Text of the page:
The Player Who Unlocked a Secret Weapon and Sent His Trade Value Soaring

He was never much of a three-point shooter, but after honing his shot in the offseason, Phoenix Suns forward T.J. Warren is a whole new problem for opposing defenses.
December 21, 2018, 3:32pm

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Rest in peace to the mental block that prevented T.J. Warren from being comfortable behind the three-point line.

Only 25 and discreetly locked into one of the NBA’s most team-friendly contracts (a $50 million deal that runs through 2022 and actually decreases by $1 million next year before popping back up in 2021), Warren has ameliorated the one slice of his game that’s kept him under the radar ever since he entered the league.


“It was a secret weapon,” Suns head coach Igor Kokoškov jokes. “He didn’t know he has it.”

This season, Warren has already made 48 threes, which is two more than the last two years combined. His current three-point rate is double his previous career high, too, and—apologies for burying the lede but—they’re going in 44.4 percent of the time! (Among all players who launch at least four threes per game, only Steph Curry, Bojan Bogdanovic, Danilo Gallinari, and Joe Harris have been more accurate than Warren, who entered this season making just 28.3 percent of his career threes.)

To course correct the issue, Warren spent the summer in Raleigh, North Carolina, working out with his best friend and trainer Trevor West (David West’s nephew).

“Me and him, we was working out all summer together trying to fix the shot, because I always had the good touch, but it was always a mental thing,” Warren told VICE Sports. “It’s kind of just one of those things like ‘Man, why shoot threes if I’m shooting this percentage around the rim?’ And then you see where the game is going and you just say ‘You know what? I’m tired of people telling me what I can’t do. I’m gonna adjust to this and show people that I can do this while doing what I’m really good at, my bread and butter, which is around the rim.’ I just wanted to prove to myself that I could do it.”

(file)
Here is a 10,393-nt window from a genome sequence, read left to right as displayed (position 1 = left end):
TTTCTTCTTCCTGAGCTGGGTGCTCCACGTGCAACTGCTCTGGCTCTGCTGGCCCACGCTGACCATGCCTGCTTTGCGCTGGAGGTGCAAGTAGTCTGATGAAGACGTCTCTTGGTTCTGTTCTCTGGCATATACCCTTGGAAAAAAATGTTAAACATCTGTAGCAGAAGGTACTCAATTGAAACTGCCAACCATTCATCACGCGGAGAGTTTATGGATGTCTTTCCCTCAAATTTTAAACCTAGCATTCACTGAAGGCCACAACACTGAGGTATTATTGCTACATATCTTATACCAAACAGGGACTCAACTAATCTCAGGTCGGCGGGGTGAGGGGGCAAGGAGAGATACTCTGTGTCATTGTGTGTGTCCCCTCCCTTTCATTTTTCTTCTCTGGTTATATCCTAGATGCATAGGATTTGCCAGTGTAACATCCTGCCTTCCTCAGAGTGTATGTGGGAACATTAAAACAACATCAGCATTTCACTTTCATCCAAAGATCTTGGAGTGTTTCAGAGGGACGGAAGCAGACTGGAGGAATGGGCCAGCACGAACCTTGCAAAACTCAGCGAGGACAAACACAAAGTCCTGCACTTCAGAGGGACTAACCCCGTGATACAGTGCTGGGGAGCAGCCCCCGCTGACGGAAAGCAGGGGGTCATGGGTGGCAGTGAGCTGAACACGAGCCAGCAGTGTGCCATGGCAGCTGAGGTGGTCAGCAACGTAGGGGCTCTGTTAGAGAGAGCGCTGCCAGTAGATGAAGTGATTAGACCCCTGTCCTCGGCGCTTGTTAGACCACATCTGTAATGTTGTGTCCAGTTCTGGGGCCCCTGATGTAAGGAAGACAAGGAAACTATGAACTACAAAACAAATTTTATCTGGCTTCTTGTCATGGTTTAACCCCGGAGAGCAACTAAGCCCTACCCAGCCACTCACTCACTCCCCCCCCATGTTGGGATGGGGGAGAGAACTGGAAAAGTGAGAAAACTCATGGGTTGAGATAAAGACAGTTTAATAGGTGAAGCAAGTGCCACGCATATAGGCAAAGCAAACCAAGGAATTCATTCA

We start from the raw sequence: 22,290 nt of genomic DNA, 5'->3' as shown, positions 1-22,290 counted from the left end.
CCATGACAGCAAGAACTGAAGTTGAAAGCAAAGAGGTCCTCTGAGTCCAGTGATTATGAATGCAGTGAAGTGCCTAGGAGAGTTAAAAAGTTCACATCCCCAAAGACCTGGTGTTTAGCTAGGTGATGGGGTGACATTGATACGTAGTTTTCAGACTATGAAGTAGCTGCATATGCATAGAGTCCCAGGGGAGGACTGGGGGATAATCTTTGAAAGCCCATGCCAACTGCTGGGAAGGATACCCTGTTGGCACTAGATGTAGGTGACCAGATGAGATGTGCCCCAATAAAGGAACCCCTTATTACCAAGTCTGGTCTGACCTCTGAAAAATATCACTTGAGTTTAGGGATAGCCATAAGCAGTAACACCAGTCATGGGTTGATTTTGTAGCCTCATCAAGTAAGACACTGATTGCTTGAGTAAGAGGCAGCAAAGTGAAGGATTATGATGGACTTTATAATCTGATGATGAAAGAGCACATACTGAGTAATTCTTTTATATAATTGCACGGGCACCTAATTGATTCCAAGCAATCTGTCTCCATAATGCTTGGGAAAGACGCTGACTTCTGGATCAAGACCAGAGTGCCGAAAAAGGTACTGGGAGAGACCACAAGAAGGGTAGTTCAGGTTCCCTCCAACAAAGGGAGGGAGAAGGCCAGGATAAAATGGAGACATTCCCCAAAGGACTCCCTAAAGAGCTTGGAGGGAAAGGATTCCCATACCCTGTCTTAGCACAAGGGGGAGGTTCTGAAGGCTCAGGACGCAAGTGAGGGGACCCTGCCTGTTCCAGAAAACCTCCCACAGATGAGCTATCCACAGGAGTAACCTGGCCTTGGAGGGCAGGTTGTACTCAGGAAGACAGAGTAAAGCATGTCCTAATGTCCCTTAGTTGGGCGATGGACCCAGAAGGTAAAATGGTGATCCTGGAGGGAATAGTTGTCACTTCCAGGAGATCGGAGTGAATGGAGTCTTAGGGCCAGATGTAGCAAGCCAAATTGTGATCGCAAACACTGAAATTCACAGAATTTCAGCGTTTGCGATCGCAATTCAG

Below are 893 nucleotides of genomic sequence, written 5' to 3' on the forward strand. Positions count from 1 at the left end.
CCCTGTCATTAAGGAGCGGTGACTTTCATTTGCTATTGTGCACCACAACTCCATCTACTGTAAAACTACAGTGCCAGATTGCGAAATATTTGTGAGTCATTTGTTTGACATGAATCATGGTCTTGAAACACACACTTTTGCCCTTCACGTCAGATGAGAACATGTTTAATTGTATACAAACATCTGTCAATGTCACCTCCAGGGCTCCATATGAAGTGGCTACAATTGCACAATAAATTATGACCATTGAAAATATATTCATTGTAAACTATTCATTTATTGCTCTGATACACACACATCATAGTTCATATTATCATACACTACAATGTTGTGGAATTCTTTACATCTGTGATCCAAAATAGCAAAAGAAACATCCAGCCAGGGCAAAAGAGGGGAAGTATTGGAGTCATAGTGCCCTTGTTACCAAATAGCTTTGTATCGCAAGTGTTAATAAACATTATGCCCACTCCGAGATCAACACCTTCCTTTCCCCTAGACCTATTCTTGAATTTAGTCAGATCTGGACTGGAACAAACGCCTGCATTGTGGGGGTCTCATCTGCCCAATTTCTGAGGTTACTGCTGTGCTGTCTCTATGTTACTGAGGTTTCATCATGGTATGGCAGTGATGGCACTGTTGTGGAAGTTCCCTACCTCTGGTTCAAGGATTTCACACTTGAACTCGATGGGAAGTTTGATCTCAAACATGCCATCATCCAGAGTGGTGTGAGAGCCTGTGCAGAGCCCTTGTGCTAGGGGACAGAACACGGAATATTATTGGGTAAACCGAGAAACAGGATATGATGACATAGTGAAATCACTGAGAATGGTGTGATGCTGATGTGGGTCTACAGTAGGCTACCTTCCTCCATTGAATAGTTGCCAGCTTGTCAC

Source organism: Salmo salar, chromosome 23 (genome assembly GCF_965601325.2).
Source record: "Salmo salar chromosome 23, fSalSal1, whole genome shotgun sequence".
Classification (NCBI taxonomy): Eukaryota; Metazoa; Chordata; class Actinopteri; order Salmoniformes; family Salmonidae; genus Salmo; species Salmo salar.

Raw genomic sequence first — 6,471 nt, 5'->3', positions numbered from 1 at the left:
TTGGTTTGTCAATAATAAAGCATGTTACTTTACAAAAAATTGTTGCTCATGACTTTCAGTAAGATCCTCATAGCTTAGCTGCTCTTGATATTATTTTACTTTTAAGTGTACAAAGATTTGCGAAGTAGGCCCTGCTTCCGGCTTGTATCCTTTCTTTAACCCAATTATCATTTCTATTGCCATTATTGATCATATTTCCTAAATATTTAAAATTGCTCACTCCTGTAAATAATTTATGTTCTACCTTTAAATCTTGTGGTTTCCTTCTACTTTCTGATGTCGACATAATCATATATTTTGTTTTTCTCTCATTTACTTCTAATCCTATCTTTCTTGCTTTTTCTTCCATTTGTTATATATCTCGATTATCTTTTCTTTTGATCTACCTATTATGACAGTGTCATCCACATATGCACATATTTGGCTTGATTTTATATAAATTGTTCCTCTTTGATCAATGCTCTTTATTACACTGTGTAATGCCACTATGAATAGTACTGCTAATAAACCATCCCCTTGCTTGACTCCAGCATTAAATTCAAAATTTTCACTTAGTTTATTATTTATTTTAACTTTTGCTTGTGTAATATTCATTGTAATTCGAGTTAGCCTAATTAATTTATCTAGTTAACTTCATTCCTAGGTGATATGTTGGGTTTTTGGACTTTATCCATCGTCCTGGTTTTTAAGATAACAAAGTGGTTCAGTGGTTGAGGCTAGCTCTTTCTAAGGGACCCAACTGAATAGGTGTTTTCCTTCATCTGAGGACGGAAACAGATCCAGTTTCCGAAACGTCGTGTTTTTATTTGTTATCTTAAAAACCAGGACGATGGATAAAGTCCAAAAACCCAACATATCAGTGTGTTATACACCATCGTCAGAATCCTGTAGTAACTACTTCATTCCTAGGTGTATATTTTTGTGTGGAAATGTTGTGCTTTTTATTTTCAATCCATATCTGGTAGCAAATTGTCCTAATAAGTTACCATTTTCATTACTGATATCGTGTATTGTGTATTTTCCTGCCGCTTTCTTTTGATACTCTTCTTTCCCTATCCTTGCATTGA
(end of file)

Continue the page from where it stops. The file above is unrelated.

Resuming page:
The upgrade is startling and has transformed Warren—already someone who’s remained efficient while increasing his scoring average by at least three points every year of his career—into a completely different type of problem for opponents who were happy to duck under screens and ignore him off the ball. Defenders are now forced to chase him over picks and funnel him into the paint, which is where he wants to be anyway.


“Guys are trailing me now, so it’s kind of opened everything up,” Warren said. “When you see the opponent start to respect your shot, that’s a good thing.”

His growth into an undeniably valuable offensive weapon should make him attractive to good, non-Suns teams that feel they need the punch from all three levels that Warren can now provide. The contract is long, but long contracts at a relatively low number are juicy. And even though Warren is a fine complement next to Devin Booker, Mikal Bridges, Deandre Ayton, and the rest of their young core, Phoenix may want to (further) tank this season away by shedding one of their most intriguing trade chips—and someone who really props up the offense—for less expensive future assets. As someone who isn't known for his passing, Warren may not be long for Kokoškov's system, either.

"At the level he played in high-school and college, he was such a dominant driver. And young American players who can go to the basket and turn the corner and attack the rim, they don’t feel they have to develop [the three-point shot]," Phoenix's head coach said. "You realize at this level, if you’re decent, which [Warren] is—very good three-point shooter—then there’s going to be more space for him to drive the lane. If somebody’s open, he should make the extra pass and that’s how we play basketball."

The Houston Rockets, Utah Jazz, Dallas Mavericks, New Orleans Pelicans, Orlando Magic, Charlotte Hornets, Detroit Pistons, Minnesota Timberwolves, and Sacramento Kings should have interest. These teams all want to make the playoffs and Warren can help them get there. But are any willing to give up a first-round pick for someone who'll cut into their long-term cap space (particularly this summer)?

Warren’s perspective on the matter is fixed: “I’m with Phoenix, and I’m happy to be here. I’m focused on turning everything around and getting wins for this organization,” he told VICE Sports. “That’s my main focus and my everyday focus.”